did psychologists (including S.L. Rubenstein [1889-1960] and A.N.
Leont'ev [1903-1979]) prefer such concepts such as "object-related
activity," "object-practical activity," "object-sensuous activity," to
that of "spiritual/mental-practical activity," which would be in line
with Hegelian and Marxist philosophy? The answer to this rhetorical
question is quite clear from a sociological perspective. These
psychologists simply had no choice. In the hostile Soviet ideological
climate, the issues of spirituality (i.e., immaterial aspects of
reality) were not on the agenda. Instead, practice was placed at the
center of everything and was regarded as the origin of knowledge, as
the criterion of truth, and as the highest value. During those times,
to even introduce the concept of object-related activity was nearly a
heroic deed, a kind of challenge to society, a protest against an
epoch that entailed a bizarre combination of slavery and empty
activism on the one hand, and true enthusiasm and creativity on the
other. This concept, however, lost many of its important spiritual/
mental, and ideal dimensions. The "soul" of objects of activity was
lost, as well as the symbolic functions enshrined in them in the
process of their creation. Even works of art had to meet the criteria
of socialist realism and other ideological requirements. As a result,
activity had to be characterized not in spiritual/mental, but in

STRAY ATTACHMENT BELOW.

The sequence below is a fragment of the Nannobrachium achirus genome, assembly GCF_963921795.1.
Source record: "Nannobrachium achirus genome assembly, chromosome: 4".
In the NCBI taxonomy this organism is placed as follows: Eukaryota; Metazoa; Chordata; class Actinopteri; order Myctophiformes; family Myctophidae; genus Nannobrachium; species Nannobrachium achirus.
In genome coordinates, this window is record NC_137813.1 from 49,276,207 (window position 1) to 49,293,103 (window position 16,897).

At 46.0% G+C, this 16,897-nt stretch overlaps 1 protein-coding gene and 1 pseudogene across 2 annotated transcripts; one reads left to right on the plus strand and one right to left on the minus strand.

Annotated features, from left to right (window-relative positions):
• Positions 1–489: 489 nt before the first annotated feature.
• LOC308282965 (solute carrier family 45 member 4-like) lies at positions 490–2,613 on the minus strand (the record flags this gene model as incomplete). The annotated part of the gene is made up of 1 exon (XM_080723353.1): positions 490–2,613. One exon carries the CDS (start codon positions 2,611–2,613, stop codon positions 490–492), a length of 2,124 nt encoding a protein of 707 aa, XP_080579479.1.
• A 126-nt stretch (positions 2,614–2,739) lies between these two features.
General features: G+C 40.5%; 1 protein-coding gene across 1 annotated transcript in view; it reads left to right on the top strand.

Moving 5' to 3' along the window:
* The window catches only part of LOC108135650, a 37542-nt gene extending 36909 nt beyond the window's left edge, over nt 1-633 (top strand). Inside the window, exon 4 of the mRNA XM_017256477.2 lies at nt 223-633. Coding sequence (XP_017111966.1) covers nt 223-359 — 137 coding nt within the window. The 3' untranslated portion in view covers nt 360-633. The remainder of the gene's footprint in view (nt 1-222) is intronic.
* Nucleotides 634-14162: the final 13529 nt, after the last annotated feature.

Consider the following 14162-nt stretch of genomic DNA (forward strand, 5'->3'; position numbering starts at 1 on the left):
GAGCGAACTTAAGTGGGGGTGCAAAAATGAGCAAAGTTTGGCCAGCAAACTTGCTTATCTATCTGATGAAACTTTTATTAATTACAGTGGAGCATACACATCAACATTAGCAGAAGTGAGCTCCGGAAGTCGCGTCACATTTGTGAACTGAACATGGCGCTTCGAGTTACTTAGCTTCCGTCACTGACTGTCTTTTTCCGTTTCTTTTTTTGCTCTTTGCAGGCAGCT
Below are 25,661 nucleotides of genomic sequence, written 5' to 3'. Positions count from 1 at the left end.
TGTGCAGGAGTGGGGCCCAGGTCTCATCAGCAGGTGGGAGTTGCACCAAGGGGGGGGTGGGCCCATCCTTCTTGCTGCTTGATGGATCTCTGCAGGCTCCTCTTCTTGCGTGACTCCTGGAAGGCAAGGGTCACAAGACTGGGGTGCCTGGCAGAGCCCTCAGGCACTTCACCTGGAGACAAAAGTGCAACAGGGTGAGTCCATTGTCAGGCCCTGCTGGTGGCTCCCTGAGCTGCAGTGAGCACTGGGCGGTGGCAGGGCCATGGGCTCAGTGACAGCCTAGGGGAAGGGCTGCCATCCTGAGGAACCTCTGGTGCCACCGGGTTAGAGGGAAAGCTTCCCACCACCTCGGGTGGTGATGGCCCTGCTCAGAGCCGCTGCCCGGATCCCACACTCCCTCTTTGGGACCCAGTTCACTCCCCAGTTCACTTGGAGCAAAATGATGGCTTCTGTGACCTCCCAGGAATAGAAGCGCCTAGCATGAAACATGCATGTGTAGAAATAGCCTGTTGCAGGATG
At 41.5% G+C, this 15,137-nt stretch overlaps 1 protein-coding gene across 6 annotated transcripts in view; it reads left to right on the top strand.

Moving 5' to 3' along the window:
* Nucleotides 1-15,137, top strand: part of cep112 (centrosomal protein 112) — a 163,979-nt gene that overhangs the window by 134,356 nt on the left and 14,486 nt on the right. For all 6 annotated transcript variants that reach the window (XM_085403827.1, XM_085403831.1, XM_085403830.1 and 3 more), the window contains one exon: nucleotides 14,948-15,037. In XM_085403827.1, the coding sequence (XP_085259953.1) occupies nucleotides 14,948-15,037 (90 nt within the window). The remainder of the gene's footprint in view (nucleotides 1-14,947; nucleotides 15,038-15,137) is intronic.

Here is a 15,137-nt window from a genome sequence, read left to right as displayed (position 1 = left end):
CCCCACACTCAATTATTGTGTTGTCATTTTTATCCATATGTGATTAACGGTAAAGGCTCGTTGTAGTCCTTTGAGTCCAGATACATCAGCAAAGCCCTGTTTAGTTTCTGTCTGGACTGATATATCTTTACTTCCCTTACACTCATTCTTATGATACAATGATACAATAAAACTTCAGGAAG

material terms." pg 17.
7. VPZ suggests that the concept of internalization can be replaced by
the concepts of differentiation of movement, joint action and social
activity (which I would like to see more explanation about, by the
way). He says that this "differentiation of movement" is not just
about **internalization** per se, but also needs to include
"Returning to object-related activity, if we assume from the very
beginning that *material* is as much ideal as it is material, as much
object-related as it is mental (and even spiritual/mental); and if we
assume that movement lives not in its external form, but also in its
internal form; and, if we admit that object-related action is not only
mediated by external instruments or semiotic menas, but also contains
within itself, in its internal form, an image, purpose, intention,
motive, word; and ultimately, if we assume that the object-related
activity is itself a kind of ideal form - then in this case, the
concept of internalization will become unnecessary for theoretical
psychology. One should not, however, be too zealous in rejecting this
concept even though it is already beginning to be replaced with the
concept of *differentiation* of movement, object-related (or joint)
action, and object-related (or social) activity (see Gordoyeva, 1995;
Zinchenko, 1995a). In such differentiation, the germ cells of mental
formations that are present from the start in object-related activity
are not internalized *to* anywhere; but, on the contrary, are